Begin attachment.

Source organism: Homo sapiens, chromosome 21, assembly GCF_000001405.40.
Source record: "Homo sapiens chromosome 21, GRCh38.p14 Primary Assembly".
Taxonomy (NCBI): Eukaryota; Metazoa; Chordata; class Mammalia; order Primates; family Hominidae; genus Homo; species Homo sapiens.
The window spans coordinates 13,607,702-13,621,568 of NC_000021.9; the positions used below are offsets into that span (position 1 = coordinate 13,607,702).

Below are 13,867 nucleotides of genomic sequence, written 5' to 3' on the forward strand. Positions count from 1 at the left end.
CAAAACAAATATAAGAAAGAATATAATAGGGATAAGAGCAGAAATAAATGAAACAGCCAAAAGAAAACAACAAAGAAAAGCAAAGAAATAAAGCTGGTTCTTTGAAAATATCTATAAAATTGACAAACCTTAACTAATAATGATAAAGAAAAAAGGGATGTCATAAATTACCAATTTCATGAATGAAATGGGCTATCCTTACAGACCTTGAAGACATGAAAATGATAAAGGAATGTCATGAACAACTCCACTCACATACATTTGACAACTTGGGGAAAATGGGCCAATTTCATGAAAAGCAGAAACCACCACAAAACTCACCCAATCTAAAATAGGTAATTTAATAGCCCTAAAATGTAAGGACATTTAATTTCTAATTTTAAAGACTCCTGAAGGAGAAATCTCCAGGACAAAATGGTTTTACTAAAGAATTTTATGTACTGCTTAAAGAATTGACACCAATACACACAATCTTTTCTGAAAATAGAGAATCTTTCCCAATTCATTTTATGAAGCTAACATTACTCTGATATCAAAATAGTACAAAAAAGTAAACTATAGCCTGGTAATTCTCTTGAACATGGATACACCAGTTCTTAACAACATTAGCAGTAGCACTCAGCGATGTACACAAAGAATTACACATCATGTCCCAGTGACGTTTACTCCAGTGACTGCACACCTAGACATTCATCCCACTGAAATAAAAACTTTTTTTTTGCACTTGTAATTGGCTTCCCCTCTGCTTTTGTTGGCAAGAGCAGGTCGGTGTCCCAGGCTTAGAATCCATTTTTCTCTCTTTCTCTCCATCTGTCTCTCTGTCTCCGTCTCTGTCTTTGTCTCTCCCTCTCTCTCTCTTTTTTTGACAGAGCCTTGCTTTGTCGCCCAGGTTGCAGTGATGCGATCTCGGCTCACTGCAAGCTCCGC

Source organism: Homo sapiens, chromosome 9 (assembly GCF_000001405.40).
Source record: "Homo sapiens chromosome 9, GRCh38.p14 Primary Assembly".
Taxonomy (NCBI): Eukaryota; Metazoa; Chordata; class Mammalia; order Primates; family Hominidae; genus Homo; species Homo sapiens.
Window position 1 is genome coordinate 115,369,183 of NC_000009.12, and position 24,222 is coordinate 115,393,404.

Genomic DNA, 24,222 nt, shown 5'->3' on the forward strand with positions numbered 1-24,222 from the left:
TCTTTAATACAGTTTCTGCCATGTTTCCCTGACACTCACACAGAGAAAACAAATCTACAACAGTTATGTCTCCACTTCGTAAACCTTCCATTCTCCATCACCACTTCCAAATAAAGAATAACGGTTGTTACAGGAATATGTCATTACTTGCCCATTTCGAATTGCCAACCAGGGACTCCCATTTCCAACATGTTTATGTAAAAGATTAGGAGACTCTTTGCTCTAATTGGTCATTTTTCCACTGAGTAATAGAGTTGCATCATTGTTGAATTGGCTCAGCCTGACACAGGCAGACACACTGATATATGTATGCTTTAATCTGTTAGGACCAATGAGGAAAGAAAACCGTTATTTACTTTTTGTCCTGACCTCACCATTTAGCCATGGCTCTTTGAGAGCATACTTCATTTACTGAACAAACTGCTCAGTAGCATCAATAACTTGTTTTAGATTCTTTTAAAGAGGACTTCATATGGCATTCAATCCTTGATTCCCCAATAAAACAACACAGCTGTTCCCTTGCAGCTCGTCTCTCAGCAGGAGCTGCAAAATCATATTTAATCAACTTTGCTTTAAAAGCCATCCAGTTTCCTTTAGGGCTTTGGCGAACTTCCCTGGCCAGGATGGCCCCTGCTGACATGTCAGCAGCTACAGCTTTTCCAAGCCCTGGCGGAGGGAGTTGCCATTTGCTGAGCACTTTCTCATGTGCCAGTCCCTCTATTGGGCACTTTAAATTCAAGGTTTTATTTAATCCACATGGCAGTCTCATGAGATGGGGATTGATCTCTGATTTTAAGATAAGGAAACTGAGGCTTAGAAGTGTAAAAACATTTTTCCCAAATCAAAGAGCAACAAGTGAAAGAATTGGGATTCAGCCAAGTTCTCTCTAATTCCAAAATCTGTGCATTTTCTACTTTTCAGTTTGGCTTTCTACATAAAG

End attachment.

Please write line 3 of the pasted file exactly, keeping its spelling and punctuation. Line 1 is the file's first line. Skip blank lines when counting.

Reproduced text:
Taxonomy (NCBI): Eukaryota; Metazoa; Chordata; class Mammalia; order Primates; family Hominidae; genus Homo; species Homo sapiens.